Why Netanyahu is such a polarizing figure for American Jews (COMMENTARY)

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Nobel Peace Laureate Elie Wiesel is seen before participating in a roundtable discussion on "The Meaning of Never Again: Guarding Against a Nuclear Iran" on Capitol Hill in Washington on March 2, 2015. Photo courtesy of REUTERS/Gary Cameron *Editors: This photo may only be republished with RNS-SALKIN-COLUMN, originally transmitted on March 4, 2015, or RNS-BLECH-COLUMN, originally transmitted on May 21, 2015.

Nobel Peace Laureate Elie Wiesel is seen before participating in a roundtable discussion on “The Meaning of Never Again: Guarding Against a Nuclear Iran” on Capitol Hill in Washington on March 2, 2015. Photo courtesy of REUTERS/Gary Cameron
*Editors: This photo may only be republished with RNS-SALKIN-COLUMN, originally transmitted on March 4, 2015.

(RNS) Israeli Prime Minister Benjamin Netanyahu told us why Elie Wiesel was sitting in the congressional chamber when Netanyahu gave his speech Wednesday (March 3). “Your life and work inspire us to give meaning to the words ‘never again.’”

But who was sitting next to Wiesel? None other than Professor Alan Dershowitz — the Harvard law professor and activist.

Those two people represent Netanyahu’s worldview.

On the one hand, there’s Holocaust survivor Wiesel — the great moral symbol of Jewish suffering and victimhood. On the other, there’s Dershowitz — the symbol of Jewish defiance and defense — a man whose memoir is titled (appropriately) “Chutzpah.”

I am going to leave it to others to analyze the political implications of Netanyahu’s speech.

No doubt about it: Netanyahu is a polarizing figure. Over the last 24 hours, I have heard formerly reasonable people refer to him with vulgarities so vile that they’d offend a gangsta-rap performer.

Maybe it’s because he stirs up something very deep within the Jewish soul. For centuries, the bullies of the world stole the Jews’ lunch money. Bibi is the guy who walks you home from school. For many Jews, that is precisely the source of his appeal.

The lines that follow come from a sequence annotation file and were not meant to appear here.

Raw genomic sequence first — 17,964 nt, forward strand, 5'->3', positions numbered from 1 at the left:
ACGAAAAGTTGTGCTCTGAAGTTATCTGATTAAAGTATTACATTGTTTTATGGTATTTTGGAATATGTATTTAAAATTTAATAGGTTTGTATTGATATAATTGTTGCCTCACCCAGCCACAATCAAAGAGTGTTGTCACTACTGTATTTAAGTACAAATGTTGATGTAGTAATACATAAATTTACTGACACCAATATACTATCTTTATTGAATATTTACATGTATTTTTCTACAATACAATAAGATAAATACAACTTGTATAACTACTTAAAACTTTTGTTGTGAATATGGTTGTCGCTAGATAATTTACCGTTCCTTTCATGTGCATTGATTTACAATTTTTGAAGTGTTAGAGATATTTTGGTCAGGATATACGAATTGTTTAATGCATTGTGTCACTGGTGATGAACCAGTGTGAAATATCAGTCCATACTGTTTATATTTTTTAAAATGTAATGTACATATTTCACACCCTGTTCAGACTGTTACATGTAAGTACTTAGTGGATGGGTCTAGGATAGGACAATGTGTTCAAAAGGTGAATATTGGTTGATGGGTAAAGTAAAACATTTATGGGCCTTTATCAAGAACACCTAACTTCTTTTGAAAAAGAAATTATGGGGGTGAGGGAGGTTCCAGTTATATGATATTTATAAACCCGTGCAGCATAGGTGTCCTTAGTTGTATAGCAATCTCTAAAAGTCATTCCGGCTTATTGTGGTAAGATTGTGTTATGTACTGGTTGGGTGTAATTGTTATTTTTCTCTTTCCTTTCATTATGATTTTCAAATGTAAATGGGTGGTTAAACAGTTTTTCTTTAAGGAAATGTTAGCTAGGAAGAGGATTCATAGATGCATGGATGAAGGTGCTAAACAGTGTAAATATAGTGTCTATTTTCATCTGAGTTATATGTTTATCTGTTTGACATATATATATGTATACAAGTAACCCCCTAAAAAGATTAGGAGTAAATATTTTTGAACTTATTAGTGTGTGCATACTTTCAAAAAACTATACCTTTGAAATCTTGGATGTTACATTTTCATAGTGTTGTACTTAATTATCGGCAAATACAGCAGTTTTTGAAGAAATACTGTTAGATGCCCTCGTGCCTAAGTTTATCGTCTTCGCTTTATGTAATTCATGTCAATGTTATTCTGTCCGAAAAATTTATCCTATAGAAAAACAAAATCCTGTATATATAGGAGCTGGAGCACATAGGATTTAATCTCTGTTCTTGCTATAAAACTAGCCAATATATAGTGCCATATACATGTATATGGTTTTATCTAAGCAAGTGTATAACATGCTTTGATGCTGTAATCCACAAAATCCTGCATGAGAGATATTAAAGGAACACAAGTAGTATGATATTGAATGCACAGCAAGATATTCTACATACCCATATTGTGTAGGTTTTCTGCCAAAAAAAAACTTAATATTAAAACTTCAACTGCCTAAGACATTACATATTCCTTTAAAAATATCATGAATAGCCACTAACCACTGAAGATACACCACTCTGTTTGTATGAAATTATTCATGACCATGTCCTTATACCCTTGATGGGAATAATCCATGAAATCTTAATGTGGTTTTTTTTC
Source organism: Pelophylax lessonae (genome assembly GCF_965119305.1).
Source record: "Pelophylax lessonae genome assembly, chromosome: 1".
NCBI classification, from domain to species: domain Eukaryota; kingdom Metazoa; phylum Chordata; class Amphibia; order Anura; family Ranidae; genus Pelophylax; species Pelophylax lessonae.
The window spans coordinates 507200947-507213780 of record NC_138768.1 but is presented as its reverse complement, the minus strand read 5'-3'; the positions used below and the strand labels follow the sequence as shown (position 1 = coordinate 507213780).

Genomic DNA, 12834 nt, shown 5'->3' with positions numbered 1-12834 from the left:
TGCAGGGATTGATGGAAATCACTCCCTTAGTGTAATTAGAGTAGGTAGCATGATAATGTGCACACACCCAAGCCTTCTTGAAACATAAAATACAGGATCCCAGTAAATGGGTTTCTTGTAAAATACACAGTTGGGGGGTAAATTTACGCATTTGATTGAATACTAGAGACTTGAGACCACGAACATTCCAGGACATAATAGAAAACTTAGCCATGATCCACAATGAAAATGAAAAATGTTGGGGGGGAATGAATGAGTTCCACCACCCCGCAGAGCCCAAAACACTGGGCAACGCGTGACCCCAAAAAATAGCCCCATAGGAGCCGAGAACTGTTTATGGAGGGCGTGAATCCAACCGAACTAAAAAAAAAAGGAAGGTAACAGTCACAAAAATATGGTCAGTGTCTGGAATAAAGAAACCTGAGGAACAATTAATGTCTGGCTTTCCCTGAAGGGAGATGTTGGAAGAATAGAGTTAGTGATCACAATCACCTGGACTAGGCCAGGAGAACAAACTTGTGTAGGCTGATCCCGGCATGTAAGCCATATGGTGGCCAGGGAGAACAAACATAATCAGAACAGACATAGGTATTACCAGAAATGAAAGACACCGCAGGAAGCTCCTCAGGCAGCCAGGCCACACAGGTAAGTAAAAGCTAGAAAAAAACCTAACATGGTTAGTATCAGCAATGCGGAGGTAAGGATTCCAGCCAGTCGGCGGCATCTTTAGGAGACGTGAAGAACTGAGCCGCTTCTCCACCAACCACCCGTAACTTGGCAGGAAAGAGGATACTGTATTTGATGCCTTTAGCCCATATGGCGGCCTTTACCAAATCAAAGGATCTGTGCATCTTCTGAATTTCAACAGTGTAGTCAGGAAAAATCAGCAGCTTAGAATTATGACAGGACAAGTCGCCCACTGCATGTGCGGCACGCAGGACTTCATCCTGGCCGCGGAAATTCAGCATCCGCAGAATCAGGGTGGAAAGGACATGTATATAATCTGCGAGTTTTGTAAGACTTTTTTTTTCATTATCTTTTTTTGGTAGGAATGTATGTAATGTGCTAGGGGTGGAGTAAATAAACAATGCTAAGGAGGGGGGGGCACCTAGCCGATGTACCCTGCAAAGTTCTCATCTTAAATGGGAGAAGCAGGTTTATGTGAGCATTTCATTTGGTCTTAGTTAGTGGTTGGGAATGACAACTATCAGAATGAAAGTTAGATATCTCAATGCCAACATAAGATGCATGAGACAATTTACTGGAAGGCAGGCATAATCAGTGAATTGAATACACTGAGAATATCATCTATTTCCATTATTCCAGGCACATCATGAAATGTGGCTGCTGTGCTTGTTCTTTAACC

But for other Jews (and some gentiles), this is a problem. Netanyahu single-handedly shreds all of the old Jewish scripts. He is not a cringing figure out of a Hasidic tale. He is not Tevye the Milkman from “Fiddler on the Roof.” He is not Woody Allen. He does not apologize for himself, his people, his state or for what he believes to be in their best interests.

He is a Jew straight out of “Inglourious Basterds,” Quentin Tarantino’s fantasy counterhistory of World War II, in which a fighting corps of American Jews laid waste to the Third Reich.

A person reads Alan Dershowitz' book "Chutzpah."

Photo courtesy of Sarah Murray via Flickr

A person reads Alan Dershowitz’s book “Chutzpah.”

In that film, Winston Churchill says: “Don’t mess with the Jews.” Bibi is that Jew you don’t mess with.

Here is how Netanyahu put it: “The days when the Jewish people remains passive in the face of genocidal enemies — those days are over. We are no longer scattered among the nations, powerless to defend ourselves. We have restored our sovereignty in our ancient home. For the first time in a hundred generations, we, the Jewish people, can defend ourselves.”

I prefer the notion that Israel is the laboratory for Jewish values and ideas. Zionism also means that Jews — and only Jews — can define their reality. And that is what Benjamin Netanyahu does.

Many American Jews are imbued with Jewish spirituality (I am one of them). Netanyahu reminds us that Jewish spirituality is not always about singing the Hebrew equivalent of “Kumbaya.”

When anti-Semitic terror struck Paris, he reminded French Jews of the core meaning of political Zionism and urged them to immigrate. Yes, Netanyahu sometimes comes off as arrogant, overbearing, obnoxious and other harsh adjectives. He’s no Gandhi.

But Netanyahu pushes American Jewry’s most sensitive historical button.

It’s about dual loyalty.

Pharaoh was the first to raise it: “In the event of war they may join with our enemies … and rise up from the land.” (Exodus 1:10) Haman, the archvillain of the Purim holiday, said: “There is a certain people … whose laws are different from those of any other people.” (Esther 3:8).

In the early 1800s, Napoleon raised it with French Jewish leaders: “Do the Jews born in France, and treated by the law as French citizens, acknowledge France as their country?”

David Ben Gurion, Israel’s first premier, affirmed that American Jews have only one political loyalty — to the United States. He made it clear: The State of Israel speaks only on behalf of its own citizens and does not presume to speak for Jews who are citizens of any other country.

But the American Jewish heart is a dual-chamber heart — divided between United States foreign policy and the deepest fears of the Jewish people.

That’s why Netanyahu makes us crazy. He reminds us of the struggles that go along with being a Jew in the modern world — torn in several different directions, forced to struggle with deep issues of identity.

Which, by the way, is what Israel means — Yisrael — a people that struggles.

YS/MG END SALKIN